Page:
With the rules as described above we have three approaches how to integrate the OSB billing module:

Database with OSB objects

In this approach existing applications of the target system are changed to read and write OSB database objects if billing relevant data are involved. In terms of OSB such data are taxation keys, products and product items, ... .
This strategy allows unrestricted use of all available billing functionality at the cost of the implementation effort in the applications of the CC&B system.

Replacement of I/O functions

It is not always possible to change applications of a CC&B system. This means that OSB billing on one hand must use the foreign data while on the other hand OSB objects are needed to access the billing functions. In order to fulfill this requirement we can extend the I/O functions of the OSB library to create OSB objects from database objects of the target system and vice-versa as shown in diagram

Diagram Replacement of OSB I/O functions

The replacement of the OSB I/O functions is only possible if their interface remains unchanged, however additional I/O functions may be provided in the interface of the CCB I/O library if necessary. Additional, OSB specific configuration data are needed. They may be either stored in a separate database OSB as indicated in diagram III or -if we are allowed to do so- inside the database of the CC&B system.

This method has the advantage that no extraordinary changes are needed in the billing application; but some OSB billing features may not be usable, simply because necessary are not maintained by the taget CC&B.

Master - slave databases

In this approach the data stored in the CC&B database (master) are translated and stored in the OSB database (slave). The billing application uses solely the OSB database to generate the invoices and to store the results. In a subsequent step the results are translated and made available in the CC&B database. The synchronization between the CC&B and OSB database can be obtained by several means:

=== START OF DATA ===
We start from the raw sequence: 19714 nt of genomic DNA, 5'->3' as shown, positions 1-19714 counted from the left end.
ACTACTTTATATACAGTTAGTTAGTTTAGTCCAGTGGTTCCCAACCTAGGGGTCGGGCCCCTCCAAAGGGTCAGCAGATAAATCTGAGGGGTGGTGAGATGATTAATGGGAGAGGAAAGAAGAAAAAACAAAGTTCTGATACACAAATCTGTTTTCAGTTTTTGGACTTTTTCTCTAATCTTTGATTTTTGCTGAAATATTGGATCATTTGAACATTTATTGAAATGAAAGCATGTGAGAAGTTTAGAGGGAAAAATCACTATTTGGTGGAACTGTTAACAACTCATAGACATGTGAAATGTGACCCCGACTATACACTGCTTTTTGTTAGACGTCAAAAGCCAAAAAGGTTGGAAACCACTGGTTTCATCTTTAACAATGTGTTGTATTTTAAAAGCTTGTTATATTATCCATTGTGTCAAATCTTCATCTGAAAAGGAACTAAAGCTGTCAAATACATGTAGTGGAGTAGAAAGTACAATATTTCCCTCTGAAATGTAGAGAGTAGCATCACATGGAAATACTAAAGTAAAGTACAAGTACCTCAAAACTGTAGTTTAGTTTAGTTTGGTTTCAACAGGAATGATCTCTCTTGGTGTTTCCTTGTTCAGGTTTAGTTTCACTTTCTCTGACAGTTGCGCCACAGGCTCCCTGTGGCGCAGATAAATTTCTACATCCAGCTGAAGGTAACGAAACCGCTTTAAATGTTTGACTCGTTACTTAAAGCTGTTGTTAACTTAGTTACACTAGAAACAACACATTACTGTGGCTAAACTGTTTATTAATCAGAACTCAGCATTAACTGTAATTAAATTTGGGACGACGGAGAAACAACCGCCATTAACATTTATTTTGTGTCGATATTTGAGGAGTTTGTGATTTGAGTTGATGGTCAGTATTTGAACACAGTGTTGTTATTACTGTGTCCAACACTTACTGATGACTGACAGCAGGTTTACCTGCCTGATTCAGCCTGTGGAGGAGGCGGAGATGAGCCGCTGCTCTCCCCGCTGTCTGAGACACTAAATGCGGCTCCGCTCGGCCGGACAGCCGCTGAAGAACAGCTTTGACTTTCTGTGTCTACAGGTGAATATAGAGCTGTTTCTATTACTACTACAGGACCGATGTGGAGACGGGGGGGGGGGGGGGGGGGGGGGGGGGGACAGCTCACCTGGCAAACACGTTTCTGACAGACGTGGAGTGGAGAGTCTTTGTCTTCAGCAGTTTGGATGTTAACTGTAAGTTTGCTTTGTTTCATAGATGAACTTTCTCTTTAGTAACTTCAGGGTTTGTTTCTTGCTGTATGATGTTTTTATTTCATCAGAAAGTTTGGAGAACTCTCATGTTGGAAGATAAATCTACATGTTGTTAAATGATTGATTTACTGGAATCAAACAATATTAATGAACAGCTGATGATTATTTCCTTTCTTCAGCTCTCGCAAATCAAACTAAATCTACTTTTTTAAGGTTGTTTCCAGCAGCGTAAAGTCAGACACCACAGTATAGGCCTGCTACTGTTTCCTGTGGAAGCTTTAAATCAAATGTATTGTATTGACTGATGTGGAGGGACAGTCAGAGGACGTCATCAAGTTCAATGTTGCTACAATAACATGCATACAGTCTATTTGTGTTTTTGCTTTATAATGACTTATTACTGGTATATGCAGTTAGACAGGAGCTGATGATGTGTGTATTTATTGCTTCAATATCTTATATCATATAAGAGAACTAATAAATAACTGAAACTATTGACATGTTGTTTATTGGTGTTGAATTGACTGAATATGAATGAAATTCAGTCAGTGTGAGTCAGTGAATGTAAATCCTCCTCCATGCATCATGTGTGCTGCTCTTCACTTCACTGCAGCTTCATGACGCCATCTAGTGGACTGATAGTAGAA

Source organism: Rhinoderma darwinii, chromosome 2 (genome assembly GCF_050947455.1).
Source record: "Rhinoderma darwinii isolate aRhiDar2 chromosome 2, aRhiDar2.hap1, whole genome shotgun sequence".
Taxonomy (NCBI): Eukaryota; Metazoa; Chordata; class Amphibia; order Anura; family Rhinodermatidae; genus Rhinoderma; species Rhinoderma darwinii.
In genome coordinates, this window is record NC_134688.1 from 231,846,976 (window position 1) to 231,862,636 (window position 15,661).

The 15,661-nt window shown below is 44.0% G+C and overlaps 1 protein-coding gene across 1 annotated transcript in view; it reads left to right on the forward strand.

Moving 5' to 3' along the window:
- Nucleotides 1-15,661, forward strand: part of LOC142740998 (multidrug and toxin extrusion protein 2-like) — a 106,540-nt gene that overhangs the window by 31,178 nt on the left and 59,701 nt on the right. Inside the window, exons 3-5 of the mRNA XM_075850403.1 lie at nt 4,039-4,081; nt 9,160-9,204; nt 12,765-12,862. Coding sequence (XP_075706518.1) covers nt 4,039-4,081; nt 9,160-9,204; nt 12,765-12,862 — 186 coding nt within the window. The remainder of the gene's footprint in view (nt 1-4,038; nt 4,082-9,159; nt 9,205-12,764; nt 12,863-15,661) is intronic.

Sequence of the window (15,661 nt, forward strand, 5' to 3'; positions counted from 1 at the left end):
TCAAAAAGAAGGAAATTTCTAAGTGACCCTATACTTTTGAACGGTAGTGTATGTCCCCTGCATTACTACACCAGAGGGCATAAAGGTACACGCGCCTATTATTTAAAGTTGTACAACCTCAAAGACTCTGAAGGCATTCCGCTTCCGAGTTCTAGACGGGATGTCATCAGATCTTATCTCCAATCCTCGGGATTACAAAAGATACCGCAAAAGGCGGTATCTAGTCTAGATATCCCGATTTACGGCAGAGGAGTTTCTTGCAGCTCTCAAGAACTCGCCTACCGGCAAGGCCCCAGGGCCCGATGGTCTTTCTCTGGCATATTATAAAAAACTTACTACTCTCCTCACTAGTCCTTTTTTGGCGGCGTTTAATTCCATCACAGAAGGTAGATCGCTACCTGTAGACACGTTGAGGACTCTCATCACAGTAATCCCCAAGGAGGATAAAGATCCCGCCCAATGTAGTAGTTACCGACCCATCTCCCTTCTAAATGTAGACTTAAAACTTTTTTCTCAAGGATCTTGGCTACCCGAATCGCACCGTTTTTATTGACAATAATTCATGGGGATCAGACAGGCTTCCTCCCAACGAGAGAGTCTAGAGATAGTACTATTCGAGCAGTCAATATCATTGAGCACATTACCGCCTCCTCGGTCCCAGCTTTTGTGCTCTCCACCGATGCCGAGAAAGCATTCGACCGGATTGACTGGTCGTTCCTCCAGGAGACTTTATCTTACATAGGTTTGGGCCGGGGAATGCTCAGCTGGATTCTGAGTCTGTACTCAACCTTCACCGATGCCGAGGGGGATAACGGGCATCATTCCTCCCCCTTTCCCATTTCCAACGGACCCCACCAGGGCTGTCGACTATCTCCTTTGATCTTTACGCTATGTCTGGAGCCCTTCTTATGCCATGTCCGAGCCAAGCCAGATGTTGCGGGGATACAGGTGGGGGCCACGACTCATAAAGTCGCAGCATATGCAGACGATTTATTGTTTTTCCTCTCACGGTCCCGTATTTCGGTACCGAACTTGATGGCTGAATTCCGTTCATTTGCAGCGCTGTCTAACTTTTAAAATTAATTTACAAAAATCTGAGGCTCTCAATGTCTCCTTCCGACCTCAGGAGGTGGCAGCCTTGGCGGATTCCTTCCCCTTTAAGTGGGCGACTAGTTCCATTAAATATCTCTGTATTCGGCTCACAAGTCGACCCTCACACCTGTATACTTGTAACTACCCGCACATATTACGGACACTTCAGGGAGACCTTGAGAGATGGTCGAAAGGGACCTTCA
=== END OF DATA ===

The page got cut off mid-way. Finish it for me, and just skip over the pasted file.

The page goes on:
The master - slave model allows the complete separation of the billing from other applications. The main problem yet to be solved is how we can guarantee the accuracy of the synchronization between the databases.
It should be noted that the real time mode is quite similar to working directly against OSB database objects, and that on-demand more or less corresponds to the replacement of the I/O functions. The main difference is that data are stored twice, once in CC&B and a second time the OSB database.

Conversion of identifiers

Ideally, in an integrated system, there is a central customer database which is used by all systems. This customer database will have some sort of unique identifier to reference a customer. In practice, every connected system will have its own customer structure and customer identifier. In between, there is a need to translate identifiers. I.e., every satellite system will have to provide two conversion functions:

masterCustomerID = convertID ( satelliteCustomerID )
satelliteCustomerID = convertID-1 ( masterCustomerID )

Now let's assume that two satellite systems are connected to a master system and the two satellite systems also need to interact with each other. In this case, the satellite systems will communicate using the masterCustomerID. There will not be any additional conversion functions for the direct conversion of identifiers between satellite systems.